Arizona Star (11.8.02)

Gothic attitude: So Sioux me!

Universal Music Group releases "The Best of Siouxsie and the Banshees" (list price: $18.98) to record stores Nov. 12. The 15-track disc includes "Dear Prudence," "Cities in Dust," "Peek-a-boo" and "Kiss Them for Me." A limited-edition double-disc version (list price: $22.98) includes never-before-released remixes.

Legendary Siouxsie and the Banshees have music for you
By Rob Bailey

Get out your charcoal eyeliner, boys and girls. It's time to dance the creep.

Subversive art-rock legends Siouxsie and the Banshees are back in the game, with a new 15-song hits compilation and a limited-edition double disc featuring rare, 12-inch remixes, both due in stores Nov. 12.

As legions of goth die-hards know, the group - frontwoman Siouxsie Sioux, bassist Steven Severin, drummer Budgie and a revolving door of guitarists, including The Cure's Robert Smith - disbanded in 1995.

"The Best of Siouxsie and the Banshees" was spurred by this summer's sold-out "Seven Year Itch Reunion Tour."

Queries about behind-the-scenes happenings during the international tour were met with raucous laughter.

"I would say 90 percent of the time it was great fun," Severin chuckled, during a rare phone interview from his home in England's North London. "Obviously, to be honest, there were a few cracks and bumps, as there would be from a band like us. But it was great to play some of the older material."

The reunion's highpoint came at the much-ballyhooed Coachella Music and Arts Festival in Indio, Calif. Show-opener Jack Johnson (who's currently surfing the Billboard Hot 100) wowed his audience of hippie chicks (many sporting rainbow Afro wigs) and pot-puffing frat boys with his innocuous but bland jam tunes.

Slithering on stage in a Bowie-esque pinstripe suit and tie, Siouxsie cut quite an imposing figure.

"OK, kiddies, it's time to lose your fuzzy wigs and get with the lean machine," she roared, ominously, before her black-clad minions elbowed the sunshine set out of their way.

The Banshees let more than 10,000 screaming fans have it with an electrifying show, cutting through the bloated event's corporate-rock stench. Ever the punk diva, Siouxsie even knocked a 300-plus-pound security guard upside the head with a mike stand, for old time's sake.

Ask any of the thousands of concertgoers screaming along and wearing Banshees apparel, and they would have told you that it was the highpoint of a two-day event that included the Strokes and Bjork.

Still, the Banshees were inexplicably ignored in Rolling Stone's and Spin's extensive magazine coverage.

Severin said they're used to the backlash that comes from ignoring interview requests from the mainstream rock press.

"God yeah. You're supposed to play the game at every twist and turn," he said.

"You're supposed to be really chummy with the editors. There's a lot of smiling and playing games and political (bleep) that goes on when you're desperately ambitious. That's one thing I would pass down to anybody starting out: Stand your ground and be what you wanna be. If you don't get instant fame, you'll just last longer."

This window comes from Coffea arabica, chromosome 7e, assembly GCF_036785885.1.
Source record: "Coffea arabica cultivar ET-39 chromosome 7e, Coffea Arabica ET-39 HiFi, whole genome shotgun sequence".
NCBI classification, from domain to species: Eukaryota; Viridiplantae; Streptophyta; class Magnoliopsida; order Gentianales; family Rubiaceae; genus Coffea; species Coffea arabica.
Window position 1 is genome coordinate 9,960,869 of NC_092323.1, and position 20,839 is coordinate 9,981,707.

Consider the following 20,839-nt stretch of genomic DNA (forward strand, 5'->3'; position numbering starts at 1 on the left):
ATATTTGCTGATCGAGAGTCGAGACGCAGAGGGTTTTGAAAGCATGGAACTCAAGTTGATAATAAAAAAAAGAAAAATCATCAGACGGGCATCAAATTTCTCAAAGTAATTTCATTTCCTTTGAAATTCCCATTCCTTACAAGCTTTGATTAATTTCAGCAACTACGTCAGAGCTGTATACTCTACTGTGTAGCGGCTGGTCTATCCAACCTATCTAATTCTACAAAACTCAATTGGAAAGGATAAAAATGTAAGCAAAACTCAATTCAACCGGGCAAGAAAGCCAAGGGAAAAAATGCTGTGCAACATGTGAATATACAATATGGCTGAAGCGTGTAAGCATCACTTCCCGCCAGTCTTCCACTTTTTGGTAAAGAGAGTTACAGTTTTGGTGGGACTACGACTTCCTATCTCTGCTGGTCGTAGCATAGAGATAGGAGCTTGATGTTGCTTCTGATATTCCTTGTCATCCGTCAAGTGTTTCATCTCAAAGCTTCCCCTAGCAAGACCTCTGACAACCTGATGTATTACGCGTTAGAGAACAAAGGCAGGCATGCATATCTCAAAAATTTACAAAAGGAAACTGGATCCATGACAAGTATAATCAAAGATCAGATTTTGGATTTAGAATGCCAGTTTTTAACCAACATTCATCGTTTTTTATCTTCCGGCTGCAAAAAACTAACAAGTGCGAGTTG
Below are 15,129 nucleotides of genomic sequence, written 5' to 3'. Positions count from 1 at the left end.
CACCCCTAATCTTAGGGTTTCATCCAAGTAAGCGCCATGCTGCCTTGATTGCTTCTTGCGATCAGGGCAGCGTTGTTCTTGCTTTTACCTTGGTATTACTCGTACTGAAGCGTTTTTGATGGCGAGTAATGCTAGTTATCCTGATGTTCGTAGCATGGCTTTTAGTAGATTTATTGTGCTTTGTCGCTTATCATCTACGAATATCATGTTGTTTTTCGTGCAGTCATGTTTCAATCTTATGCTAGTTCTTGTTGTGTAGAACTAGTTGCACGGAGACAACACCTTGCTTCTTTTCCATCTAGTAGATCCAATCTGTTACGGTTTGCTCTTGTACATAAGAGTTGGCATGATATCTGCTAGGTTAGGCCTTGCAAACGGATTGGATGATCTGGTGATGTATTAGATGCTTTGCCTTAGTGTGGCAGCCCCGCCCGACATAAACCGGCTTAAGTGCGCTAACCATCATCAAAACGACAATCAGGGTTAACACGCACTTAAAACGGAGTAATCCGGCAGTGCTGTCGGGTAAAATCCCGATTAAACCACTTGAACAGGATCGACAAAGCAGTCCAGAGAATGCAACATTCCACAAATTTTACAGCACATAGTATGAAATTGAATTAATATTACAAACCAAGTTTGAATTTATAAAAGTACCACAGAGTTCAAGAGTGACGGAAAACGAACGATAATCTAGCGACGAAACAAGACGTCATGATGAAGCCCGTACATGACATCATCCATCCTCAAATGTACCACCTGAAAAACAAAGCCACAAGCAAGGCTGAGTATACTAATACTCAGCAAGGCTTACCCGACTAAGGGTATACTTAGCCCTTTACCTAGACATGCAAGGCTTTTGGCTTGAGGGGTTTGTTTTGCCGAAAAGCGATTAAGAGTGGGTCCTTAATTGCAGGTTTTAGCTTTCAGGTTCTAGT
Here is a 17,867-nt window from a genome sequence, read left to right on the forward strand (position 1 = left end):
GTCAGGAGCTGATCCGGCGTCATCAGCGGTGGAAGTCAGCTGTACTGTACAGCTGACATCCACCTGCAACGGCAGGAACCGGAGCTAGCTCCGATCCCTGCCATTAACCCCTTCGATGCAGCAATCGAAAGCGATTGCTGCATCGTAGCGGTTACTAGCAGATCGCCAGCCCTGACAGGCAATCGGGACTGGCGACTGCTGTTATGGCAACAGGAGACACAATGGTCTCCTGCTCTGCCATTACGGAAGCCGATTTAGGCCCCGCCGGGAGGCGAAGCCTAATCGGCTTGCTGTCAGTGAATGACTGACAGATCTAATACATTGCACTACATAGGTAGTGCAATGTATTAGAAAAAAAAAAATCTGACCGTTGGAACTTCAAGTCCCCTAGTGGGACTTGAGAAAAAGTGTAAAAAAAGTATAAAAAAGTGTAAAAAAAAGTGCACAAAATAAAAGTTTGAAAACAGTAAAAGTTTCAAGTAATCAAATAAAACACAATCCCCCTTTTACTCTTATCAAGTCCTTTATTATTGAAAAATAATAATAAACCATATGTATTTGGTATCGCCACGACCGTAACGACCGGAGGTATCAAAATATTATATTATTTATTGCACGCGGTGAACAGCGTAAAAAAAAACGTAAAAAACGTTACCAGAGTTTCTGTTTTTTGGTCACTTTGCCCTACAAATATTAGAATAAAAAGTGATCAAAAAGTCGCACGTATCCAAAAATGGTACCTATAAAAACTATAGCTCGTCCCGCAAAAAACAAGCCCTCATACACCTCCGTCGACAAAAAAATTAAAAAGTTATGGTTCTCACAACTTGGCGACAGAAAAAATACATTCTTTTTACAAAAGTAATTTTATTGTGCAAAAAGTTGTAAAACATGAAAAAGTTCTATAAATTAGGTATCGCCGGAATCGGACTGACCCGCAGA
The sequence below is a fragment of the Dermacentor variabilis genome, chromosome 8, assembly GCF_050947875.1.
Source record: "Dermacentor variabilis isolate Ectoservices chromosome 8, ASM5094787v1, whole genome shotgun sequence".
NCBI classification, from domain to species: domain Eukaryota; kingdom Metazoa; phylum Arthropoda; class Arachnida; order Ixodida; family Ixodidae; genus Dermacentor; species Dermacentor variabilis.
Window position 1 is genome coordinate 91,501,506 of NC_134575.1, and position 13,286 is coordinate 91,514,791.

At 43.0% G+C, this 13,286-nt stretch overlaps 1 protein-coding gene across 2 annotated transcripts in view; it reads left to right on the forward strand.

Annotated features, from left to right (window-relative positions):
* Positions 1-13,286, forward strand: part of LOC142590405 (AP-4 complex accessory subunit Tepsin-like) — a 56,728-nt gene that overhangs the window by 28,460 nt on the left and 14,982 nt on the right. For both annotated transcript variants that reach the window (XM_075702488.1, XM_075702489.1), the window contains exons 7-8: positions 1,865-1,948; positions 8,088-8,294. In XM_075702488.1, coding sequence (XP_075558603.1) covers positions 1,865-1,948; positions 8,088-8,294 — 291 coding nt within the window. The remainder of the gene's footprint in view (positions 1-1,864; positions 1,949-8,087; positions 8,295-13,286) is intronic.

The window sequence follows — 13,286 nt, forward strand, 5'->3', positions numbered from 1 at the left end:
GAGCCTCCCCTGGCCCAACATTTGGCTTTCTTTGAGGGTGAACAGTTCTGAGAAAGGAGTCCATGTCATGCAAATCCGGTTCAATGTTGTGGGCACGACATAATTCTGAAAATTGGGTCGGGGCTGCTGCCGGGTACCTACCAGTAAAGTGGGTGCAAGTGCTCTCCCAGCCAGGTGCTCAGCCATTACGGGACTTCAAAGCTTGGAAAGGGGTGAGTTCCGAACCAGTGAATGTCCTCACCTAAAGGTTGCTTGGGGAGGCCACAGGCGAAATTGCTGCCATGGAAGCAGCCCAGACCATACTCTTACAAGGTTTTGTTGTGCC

The one publicity effort for the sold-out reunion tour was for Los Angeles radio station KROQ-FM. The woefully uninformed and giggly disc jockey compared the Siouxsie and the Banshees reunion to that of the recycled Sex Pistols, who were on their second reunion tour (that just happened to be sponsored by KROQ) since 1995.

"Well, we're not exactly like them," Siouxsie purred sarcastically, in her husky British drawl. "We put out a bit more than one album."

The new "Best of" disc spans 11 albums - and 20 years of boundary-bashing music that was ahead of its time. Meanwhile, the Sex Pistols have four new reissued CDs at Zia Records locations right now, all featuring the same dozen or so threadbare tracks.

The Banshees said they have no regrets about taking the musical road less traveled. If anything, their often-experimental music sounds more timely today than it did from 1976 to 1995.

"We could have gone the U2 or REM route, and still kept some sort of credibility," Severin said. "But we had a bit more of a sense of humor, and we liked to try out different styles."

More good news for Banshees fans: A live album and DVD documenting two of the London reunion shows are due stateside next February or March. A DVD of the classic music videos was intended to be released in conjunction with "The Best of Siouxsie and the Banshees," but it's been delayed while the band digs up archive photos, videos and interviews for use as "extras."

Siouxsie and Budgie - married since 1991 - are also putting the finishing touches on the newest album from their other band, the Creatures.

So, any hope for new material from the Banshees?

"We haven't recorded anything, but, strangely enough, we were talking about it before the whole Coachella thing got this ball rolling," Severin said. "I don't know where we're at right now. We enjoyed the 16 dates. Thank god it wasn't a six-month thing, so we came away pretty unscathed. We'll reconvene around Christmas to talk about new recordings."

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